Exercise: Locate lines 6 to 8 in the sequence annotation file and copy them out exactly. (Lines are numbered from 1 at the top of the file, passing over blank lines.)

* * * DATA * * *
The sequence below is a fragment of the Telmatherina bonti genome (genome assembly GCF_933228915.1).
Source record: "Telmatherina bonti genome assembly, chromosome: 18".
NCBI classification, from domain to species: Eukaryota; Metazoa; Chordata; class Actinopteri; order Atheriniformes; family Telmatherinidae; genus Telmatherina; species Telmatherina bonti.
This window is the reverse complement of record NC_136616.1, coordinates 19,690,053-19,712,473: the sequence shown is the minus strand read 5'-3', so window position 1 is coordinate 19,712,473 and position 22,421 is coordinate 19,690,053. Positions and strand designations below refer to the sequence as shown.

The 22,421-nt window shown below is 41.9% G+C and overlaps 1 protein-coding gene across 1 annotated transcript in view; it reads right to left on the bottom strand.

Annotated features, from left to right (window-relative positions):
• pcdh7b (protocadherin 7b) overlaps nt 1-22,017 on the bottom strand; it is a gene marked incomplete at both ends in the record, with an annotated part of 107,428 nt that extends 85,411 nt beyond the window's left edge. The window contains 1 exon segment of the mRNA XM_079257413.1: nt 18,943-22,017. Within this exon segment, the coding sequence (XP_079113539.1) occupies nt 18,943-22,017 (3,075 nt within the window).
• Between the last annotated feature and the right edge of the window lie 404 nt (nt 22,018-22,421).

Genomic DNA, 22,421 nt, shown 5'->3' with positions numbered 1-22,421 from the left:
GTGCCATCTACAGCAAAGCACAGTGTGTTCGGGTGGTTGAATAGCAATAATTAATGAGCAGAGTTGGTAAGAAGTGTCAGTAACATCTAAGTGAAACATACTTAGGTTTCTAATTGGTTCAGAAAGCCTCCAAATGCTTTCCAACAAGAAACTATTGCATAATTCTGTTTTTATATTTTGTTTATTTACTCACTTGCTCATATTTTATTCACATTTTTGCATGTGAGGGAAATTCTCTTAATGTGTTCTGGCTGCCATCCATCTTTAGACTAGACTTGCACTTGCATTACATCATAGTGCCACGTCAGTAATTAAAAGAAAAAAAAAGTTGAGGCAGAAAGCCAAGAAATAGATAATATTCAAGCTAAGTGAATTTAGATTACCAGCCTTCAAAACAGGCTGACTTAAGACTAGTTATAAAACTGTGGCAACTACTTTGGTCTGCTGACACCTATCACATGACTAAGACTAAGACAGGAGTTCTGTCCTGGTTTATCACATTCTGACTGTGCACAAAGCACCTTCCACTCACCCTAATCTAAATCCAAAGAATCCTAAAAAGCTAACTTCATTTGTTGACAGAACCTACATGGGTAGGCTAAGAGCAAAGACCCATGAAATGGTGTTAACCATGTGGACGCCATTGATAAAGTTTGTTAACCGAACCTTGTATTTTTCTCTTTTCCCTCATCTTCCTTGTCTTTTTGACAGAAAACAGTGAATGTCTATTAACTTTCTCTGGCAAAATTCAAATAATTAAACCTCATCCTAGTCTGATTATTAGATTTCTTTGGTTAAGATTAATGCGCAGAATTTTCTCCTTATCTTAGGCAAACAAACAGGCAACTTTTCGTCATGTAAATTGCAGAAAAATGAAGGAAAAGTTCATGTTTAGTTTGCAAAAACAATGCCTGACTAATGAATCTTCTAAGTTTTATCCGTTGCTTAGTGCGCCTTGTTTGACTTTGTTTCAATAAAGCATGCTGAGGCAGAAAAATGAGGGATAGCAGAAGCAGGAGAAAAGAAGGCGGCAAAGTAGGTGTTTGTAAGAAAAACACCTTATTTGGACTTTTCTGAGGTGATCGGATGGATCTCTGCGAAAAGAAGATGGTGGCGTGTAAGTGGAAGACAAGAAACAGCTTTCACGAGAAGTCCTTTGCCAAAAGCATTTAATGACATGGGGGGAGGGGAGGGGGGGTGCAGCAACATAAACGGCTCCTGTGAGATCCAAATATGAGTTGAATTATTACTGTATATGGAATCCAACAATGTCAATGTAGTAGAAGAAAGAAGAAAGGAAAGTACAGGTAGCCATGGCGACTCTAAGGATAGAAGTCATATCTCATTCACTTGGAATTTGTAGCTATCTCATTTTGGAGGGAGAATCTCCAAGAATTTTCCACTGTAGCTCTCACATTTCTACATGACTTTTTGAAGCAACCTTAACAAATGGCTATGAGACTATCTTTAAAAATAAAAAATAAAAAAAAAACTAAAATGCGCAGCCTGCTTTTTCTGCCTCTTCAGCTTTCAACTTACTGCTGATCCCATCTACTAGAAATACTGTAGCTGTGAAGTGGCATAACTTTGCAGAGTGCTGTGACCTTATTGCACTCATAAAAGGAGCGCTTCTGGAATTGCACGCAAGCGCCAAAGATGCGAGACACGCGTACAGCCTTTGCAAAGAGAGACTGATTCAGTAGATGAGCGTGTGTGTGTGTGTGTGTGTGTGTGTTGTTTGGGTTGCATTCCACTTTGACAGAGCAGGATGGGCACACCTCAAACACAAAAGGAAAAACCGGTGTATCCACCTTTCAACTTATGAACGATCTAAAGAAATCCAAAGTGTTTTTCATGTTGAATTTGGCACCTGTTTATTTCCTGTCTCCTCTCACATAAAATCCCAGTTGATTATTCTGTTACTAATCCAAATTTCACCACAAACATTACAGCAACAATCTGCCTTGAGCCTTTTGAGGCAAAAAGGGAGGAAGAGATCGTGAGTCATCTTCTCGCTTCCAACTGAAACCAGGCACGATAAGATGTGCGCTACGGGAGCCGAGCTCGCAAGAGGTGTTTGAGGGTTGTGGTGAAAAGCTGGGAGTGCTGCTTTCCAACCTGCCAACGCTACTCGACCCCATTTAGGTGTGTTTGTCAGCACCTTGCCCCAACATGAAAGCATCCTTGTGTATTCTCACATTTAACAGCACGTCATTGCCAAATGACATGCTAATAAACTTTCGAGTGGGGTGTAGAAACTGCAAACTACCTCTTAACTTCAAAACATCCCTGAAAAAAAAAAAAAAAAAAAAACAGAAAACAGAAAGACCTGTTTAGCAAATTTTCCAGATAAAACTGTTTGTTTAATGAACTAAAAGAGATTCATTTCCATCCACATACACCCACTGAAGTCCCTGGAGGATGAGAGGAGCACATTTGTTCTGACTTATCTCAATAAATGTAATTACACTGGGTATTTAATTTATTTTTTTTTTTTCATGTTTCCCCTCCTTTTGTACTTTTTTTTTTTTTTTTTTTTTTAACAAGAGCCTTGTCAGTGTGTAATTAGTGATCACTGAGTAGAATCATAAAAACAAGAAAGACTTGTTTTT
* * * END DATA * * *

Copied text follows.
Annotated features, from left to right (window-relative positions):
• pcdh7b (protocadherin 7b) overlaps nt 1-22,017 on the bottom strand; it is a gene marked incomplete at both ends in the record, with an annotated part of 107,428 nt that extends 85,411 nt beyond the window's left edge. The window contains 1 exon segment of the mRNA XM_079257413.1: nt 18,943-22,017. Within this exon segment, the coding sequence (XP_079113539.1) occupies nt 18,943-22,017 (3,075 nt within the window).
• Between the last annotated feature and the right edge of the window lie 404 nt (nt 22,018-22,421).